In an interview conducted in 1992 and aired in August 1993, Bruno Munari, with his gentle voice, explains the meaning of his name in Japanese, where MU means nothing and NARI' to do, therefore, MAKING FROM SCRATCH.
Munari loved Japan, and was, and still is, much loved by the Japanese. And this making from scratch is not only an happy and marvelous nomen-omen, but it seems to represent the intimate essence of much of the work of the artist.
What is it, if not a making from scratch, the simple gesture of folding a cardboard to make a travel sculpture? And again, we come back to Japan, with the practice of origami. And is it not perhaps a silly thing to take a sock and get a lamp out of it, or add two bows to a brushstroke to get the picture of a pretty girl? Not to mention the forks that simply folded in some parts becomes gesticulating hands.
In his “Empire of the signs” Roland Barthes, the great intellectual so attracted by the Japanese culture and aesthetics, writes: "... and It may be that what in Zen is called Satori and that the westerners can not translate that with vaguely Christian terms (illumination, revelation, intuition) is nothing more than a panic suspension of language, white that erases in us the kingdom of codes.
"Even so, Munari is pushing himself to the abolition of linguistic codes in his unreadable books, wordless pages, as well as words are the white pages of “ Cappuccetto bianco”, a delightful book that only he could think and realize.
Never as in this case appoints sunt consequentia rerum, and no one like Munari deserves MAKING FROM SCRATCH.
And art, after all, what's more?

Sergio Vanni



Bruno Munari was born in Milan in 1907
In his prolific, 70-year career, Bruno Munari became known for various contributions to art, industrial design, film, architecture, art theory, and technology—including an early model of the portable slide-projector. He liked to (falsely) claim that his name meant “to make something out of nothing” in Japanese. Munari’s principles and beliefs were built upon his early involvement in the Futurist movement, which he joined at the age of 19 using the pseudonym “Bum.” During the 1930s, Munari began to move towards Constructivism, particularly with his kinetic sculptures, Useless Machines (begun 1933), meant to transform or complicate their surrounding environments. Throughout his career, Munari was captivated by both a sense of whimsy and the manipulation of artificial light. After World War II, Munari also developed radical innovation in graphics, typography, and book publishing, through the latter creating pieces he would call Useless Books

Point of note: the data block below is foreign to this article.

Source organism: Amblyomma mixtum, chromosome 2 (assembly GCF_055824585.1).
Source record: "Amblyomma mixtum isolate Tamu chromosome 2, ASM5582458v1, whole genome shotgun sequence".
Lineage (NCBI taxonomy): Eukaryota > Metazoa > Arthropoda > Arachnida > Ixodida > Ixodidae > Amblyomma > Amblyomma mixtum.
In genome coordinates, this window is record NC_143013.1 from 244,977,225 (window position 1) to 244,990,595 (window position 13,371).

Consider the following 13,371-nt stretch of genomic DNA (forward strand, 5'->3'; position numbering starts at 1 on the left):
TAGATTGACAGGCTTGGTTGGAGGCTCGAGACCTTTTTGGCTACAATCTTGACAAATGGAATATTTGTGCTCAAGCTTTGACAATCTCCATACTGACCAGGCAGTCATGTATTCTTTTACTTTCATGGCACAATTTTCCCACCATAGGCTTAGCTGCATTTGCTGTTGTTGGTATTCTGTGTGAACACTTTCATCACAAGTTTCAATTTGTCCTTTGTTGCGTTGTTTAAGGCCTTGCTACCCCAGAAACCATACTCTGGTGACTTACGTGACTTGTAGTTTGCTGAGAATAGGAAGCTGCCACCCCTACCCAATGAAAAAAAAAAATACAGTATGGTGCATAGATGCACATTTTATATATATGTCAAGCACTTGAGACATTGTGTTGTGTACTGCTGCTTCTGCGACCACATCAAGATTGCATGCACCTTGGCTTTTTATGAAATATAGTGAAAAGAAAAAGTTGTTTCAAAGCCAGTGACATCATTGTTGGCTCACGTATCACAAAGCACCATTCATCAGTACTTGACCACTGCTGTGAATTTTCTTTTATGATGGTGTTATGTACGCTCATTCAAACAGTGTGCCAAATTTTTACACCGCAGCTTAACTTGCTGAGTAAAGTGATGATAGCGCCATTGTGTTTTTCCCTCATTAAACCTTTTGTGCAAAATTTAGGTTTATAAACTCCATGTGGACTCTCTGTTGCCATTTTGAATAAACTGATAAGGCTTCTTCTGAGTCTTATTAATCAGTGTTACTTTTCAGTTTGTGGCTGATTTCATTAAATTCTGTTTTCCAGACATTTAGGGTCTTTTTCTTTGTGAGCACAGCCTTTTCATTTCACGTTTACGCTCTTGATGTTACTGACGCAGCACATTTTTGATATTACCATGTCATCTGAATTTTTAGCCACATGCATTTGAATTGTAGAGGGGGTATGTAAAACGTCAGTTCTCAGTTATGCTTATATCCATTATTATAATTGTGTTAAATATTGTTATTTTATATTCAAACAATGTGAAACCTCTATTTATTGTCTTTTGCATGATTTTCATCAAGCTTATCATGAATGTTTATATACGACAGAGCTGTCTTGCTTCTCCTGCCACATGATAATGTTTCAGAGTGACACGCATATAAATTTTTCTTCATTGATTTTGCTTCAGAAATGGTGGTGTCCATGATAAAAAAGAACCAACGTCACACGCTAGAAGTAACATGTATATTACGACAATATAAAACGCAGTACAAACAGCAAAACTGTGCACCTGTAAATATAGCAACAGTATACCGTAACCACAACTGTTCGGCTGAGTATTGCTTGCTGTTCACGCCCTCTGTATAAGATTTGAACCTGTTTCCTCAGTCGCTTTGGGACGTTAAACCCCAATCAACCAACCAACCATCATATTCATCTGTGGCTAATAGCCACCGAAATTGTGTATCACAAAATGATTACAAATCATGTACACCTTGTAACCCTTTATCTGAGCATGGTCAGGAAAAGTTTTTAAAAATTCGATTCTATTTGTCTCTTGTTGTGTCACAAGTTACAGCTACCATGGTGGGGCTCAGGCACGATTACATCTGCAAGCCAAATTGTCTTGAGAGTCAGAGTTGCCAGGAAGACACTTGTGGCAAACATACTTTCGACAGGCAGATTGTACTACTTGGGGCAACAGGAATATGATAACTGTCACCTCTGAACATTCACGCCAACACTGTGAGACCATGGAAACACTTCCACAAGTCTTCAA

When he was just twenty, he joined the second-generation Milanese Futurist Movement and began his eclectic activities in the fields of painting, design, educational and kinetic experimentation, graphic design, advertising and photography
In 1948 he founded the MAC (Concrete Art Movement) together with Monnet, Dorfles and Soldati. His numerous personal exhibitions underlined his enormous creativity. In 1949, at the Libreria Salto in Milan, he presented Useless Machines and in 1950 Illegible Books; in 1951, at the Saletta dell'Elicottero in Milan, he displayed his Collezione di oggetti trovati; and in 1952, at the Galleria Bergamini in Milan, he exhibited his Quadri quadrati plastici.
In 1950 Munari began his Positive Negative paintings, which he displayed the same year in Paris.
He took part in numerous collective exhibitions, including one in 1952 at the Saletta dell'Elicottero where he presented Materie plastiche in forme concrete with works in celluloid, plexiglas and plastic laminates
In April 1954 Munari worked together with Dorfles on the exhibition Colore per le carrozzerie di auto, held at the Salone dell'Automobile in Turin. The same year, he was one of the members of the Italian Groupe ESPACE.
He won international acclaim for his work in the field of design and his studies of art, play and creative learning that aimed to respect the intelligence of children.
He died in Milan on 30 September 1998